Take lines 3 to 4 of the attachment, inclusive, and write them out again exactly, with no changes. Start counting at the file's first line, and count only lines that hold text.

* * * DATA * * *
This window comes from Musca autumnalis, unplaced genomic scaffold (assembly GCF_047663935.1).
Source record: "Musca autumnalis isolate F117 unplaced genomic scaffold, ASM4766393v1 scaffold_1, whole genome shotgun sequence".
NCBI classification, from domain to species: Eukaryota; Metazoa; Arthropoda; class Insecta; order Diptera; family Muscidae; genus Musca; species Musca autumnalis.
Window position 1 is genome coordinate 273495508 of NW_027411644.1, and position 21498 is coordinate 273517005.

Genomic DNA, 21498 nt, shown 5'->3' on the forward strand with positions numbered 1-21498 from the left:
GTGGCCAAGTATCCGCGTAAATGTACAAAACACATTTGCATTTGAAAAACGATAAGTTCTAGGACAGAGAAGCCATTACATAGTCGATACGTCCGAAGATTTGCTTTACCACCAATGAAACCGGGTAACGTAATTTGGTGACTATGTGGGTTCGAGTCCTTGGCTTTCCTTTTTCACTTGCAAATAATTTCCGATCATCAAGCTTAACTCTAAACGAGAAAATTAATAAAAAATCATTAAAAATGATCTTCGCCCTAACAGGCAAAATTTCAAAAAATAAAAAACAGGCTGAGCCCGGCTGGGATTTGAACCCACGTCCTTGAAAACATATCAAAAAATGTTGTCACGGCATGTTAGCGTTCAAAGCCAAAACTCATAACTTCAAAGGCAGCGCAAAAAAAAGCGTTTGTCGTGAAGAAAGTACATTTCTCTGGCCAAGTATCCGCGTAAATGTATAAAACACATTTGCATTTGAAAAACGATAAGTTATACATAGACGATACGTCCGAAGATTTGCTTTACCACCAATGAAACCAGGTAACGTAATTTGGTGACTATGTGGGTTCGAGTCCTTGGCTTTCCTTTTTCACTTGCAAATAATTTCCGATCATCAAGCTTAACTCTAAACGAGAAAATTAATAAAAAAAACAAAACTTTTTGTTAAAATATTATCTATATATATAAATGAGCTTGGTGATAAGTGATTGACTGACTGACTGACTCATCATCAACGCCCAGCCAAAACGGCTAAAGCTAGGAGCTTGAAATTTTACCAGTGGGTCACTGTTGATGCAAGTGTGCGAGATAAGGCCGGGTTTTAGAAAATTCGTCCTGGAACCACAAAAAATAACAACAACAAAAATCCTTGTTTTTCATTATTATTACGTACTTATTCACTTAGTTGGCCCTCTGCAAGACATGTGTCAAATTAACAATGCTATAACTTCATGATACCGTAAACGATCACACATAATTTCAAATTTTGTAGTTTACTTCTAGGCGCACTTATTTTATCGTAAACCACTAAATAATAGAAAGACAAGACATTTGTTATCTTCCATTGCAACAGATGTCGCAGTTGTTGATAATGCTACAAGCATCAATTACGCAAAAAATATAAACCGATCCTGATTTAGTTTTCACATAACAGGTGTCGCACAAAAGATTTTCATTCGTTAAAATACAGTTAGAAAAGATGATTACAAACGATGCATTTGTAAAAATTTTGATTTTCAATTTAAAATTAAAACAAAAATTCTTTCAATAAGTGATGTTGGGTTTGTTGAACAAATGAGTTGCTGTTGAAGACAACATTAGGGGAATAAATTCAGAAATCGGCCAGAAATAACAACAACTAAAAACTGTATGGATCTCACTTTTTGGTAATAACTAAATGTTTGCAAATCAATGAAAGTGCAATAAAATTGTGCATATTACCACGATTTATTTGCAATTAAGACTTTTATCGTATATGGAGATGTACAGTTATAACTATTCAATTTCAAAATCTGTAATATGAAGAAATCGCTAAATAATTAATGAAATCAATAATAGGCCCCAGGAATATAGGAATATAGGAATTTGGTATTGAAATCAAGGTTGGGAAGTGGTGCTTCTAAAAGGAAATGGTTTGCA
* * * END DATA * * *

NCBI classification, from domain to species: Eukaryota; Metazoa; Arthropoda; class Insecta; order Diptera; family Muscidae; genus Musca; species Musca autumnalis.
Window position 1 is genome coordinate 273495508 of NW_027411644.1, and position 21498 is coordinate 273517005.